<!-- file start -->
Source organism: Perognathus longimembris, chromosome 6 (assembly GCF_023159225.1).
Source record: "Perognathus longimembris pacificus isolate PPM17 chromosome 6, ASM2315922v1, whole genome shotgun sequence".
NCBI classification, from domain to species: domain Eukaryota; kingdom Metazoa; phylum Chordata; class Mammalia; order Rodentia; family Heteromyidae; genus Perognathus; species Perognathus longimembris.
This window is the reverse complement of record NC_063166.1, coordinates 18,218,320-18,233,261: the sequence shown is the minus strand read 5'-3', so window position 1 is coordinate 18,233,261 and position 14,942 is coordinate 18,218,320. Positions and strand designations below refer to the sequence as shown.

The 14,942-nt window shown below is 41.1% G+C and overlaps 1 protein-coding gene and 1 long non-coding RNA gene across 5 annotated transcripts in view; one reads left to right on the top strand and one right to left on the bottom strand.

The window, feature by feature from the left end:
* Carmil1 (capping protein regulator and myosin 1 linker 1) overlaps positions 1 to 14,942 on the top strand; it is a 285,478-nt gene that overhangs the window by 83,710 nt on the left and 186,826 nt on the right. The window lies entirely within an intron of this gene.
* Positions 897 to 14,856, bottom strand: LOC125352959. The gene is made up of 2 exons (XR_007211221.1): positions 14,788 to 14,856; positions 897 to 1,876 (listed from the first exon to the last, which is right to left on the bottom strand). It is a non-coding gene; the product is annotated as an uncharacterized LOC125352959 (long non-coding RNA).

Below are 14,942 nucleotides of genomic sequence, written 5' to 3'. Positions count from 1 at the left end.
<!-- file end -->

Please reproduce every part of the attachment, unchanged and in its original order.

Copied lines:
Source organism: Perognathus longimembris, chromosome 6 (assembly GCF_023159225.1).
Source record: "Perognathus longimembris pacificus isolate PPM17 chromosome 6, ASM2315922v1, whole genome shotgun sequence".
NCBI classification, from domain to species: domain Eukaryota; kingdom Metazoa; phylum Chordata; class Mammalia; order Rodentia; family Heteromyidae; genus Perognathus; species Perognathus longimembris.
This window is the reverse complement of record NC_063166.1, coordinates 18,218,320-18,233,261: the sequence shown is the minus strand read 5'-3', so window position 1 is coordinate 18,233,261 and position 14,942 is coordinate 18,218,320. Positions and strand designations below refer to the sequence as shown.

The 14,942-nt window shown below is 41.1% G+C and overlaps 1 protein-coding gene and 1 long non-coding RNA gene across 5 annotated transcripts in view; one reads left to right on the top strand and one right to left on the bottom strand.

The window, feature by feature from the left end:
* Carmil1 (capping protein regulator and myosin 1 linker 1) overlaps positions 1 to 14,942 on the top strand; it is a 285,478-nt gene that overhangs the window by 83,710 nt on the left and 186,826 nt on the right. The window lies entirely within an intron of this gene.
* Positions 897 to 14,856, bottom strand: LOC125352959. The gene is made up of 2 exons (XR_007211221.1): positions 14,788 to 14,856; positions 897 to 1,876 (listed from the first exon to the last, which is right to left on the bottom strand). It is a non-coding gene; the product is annotated as an uncharacterized LOC125352959 (long non-coding RNA).

Below are 14,942 nucleotides of genomic sequence, written 5' to 3'. Positions count from 1 at the left end.